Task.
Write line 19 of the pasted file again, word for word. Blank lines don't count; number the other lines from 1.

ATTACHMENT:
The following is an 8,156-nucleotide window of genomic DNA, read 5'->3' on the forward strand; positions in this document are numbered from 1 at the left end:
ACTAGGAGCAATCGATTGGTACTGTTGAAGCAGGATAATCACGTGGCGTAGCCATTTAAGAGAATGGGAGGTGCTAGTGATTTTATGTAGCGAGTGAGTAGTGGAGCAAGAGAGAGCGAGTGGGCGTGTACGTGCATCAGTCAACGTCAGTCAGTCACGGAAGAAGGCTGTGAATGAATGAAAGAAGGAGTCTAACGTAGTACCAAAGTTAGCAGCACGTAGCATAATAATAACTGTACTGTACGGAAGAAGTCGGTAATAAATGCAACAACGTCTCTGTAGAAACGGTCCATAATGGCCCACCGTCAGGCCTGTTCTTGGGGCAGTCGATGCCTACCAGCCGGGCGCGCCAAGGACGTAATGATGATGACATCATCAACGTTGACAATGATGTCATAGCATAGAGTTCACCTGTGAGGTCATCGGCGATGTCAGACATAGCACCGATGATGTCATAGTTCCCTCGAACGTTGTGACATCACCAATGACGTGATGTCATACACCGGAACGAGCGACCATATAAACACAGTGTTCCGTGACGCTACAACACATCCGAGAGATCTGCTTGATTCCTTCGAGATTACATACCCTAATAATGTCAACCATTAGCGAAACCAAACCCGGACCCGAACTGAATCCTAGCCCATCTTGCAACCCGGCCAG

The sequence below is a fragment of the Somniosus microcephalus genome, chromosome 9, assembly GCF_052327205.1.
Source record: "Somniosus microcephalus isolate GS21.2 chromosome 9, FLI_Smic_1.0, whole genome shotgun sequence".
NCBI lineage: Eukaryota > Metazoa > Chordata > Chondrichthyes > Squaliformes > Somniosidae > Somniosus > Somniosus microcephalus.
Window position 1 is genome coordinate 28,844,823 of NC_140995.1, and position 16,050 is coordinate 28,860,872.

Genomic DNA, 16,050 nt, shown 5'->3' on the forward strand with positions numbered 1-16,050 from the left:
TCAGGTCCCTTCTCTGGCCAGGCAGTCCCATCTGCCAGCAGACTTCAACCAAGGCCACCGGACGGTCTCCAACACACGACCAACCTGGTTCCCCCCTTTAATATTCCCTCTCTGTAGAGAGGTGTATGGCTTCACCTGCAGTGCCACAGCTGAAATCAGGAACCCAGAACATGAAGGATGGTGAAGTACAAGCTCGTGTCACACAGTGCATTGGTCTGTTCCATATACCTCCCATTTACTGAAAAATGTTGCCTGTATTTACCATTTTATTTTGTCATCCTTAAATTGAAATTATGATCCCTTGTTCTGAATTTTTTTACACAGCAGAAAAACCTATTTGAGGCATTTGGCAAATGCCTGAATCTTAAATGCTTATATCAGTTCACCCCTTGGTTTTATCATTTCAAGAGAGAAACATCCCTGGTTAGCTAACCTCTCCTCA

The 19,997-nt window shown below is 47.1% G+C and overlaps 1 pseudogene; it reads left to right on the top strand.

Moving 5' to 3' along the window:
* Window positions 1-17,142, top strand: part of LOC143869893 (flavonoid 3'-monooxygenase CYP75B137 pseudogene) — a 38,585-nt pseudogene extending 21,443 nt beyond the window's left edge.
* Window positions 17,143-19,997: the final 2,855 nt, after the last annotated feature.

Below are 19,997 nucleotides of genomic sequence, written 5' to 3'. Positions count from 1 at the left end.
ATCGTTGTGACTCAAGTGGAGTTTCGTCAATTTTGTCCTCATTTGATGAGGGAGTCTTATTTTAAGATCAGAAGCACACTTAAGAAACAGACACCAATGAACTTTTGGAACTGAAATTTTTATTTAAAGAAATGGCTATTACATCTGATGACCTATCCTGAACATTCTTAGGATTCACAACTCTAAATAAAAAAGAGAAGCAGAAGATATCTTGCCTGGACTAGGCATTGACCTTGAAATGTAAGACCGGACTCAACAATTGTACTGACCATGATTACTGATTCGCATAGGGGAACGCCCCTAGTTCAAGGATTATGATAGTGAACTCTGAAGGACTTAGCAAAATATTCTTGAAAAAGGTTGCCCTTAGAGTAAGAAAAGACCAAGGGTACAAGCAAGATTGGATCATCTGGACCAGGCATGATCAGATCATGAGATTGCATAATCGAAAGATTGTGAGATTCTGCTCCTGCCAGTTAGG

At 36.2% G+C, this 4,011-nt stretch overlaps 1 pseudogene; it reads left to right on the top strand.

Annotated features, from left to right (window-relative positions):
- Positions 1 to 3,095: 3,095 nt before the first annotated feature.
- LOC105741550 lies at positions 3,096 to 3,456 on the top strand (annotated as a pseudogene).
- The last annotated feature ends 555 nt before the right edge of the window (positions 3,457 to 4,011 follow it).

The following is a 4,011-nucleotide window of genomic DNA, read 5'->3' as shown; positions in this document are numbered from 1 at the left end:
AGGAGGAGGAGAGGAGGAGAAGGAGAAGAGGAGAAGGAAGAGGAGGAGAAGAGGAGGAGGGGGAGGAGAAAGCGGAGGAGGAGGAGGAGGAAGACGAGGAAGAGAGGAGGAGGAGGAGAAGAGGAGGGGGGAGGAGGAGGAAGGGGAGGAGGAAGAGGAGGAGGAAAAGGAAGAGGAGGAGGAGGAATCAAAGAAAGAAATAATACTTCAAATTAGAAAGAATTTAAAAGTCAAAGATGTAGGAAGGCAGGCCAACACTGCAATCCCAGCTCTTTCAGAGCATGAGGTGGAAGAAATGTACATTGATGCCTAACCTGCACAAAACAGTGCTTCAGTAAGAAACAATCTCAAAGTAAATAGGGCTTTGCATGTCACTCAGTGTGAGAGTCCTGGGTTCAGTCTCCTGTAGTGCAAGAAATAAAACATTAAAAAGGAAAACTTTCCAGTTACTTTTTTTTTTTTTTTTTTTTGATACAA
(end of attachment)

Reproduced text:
- The last annotated feature ends 555 nt before the right edge of the window (positions 3,457 to 4,011 follow it).